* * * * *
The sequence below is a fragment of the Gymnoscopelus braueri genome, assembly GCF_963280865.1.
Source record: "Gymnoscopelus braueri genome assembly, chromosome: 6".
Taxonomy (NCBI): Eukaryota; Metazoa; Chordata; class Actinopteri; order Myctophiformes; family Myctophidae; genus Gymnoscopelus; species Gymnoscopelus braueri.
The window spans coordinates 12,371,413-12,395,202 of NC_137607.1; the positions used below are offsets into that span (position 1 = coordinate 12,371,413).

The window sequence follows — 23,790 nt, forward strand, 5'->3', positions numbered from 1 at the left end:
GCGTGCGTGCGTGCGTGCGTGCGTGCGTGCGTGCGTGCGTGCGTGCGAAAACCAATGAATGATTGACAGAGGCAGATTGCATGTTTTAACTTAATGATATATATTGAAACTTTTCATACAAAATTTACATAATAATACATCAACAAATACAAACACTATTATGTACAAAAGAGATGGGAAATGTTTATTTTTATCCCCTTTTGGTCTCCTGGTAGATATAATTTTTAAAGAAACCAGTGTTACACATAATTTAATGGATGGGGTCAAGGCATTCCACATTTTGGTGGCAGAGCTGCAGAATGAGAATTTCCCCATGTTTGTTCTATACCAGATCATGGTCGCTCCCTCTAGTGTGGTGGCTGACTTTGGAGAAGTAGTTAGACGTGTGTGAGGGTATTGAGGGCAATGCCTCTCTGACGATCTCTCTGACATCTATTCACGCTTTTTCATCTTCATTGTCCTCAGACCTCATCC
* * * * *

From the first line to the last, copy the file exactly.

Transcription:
The sequence below is a fragment of the Gymnoscopelus braueri genome, assembly GCF_963280865.1.
Source record: "Gymnoscopelus braueri genome assembly, chromosome: 6".
Taxonomy (NCBI): Eukaryota; Metazoa; Chordata; class Actinopteri; order Myctophiformes; family Myctophidae; genus Gymnoscopelus; species Gymnoscopelus braueri.
The window spans coordinates 12,371,413-12,395,202 of NC_137607.1; the positions used below are offsets into that span (position 1 = coordinate 12,371,413).

The window sequence follows — 23,790 nt, forward strand, 5'->3', positions numbered from 1 at the left end:
GCGTGCGTGCGTGCGTGCGTGCGTGCGTGCGTGCGTGCGTGCGTGCGAAAACCAATGAATGATTGACAGAGGCAGATTGCATGTTTTAACTTAATGATATATATTGAAACTTTTCATACAAAATTTACATAATAATACATCAACAAATACAAACACTATTATGTACAAAAGAGATGGGAAATGTTTATTTTTATCCCCTTTTGGTCTCCTGGTAGATATAATTTTTAAAGAAACCAGTGTTACACATAATTTAATGGATGGGGTCAAGGCATTCCACATTTTGGTGGCAGAGCTGCAGAATGAGAATTTCCCCATGTTTGTTCTATACCAGATCATGGTCGCTCCCTCTAGTGTGGTGGCTGACTTTGGAGAAGTAGTTAGACGTGTGTGAGGGTATTGAGGGCAATGCCTCTCTGACGATCTCTCTGACATCTATTCACGCTTTTTCATCTTCATTGTCCTCAGACCTCATCC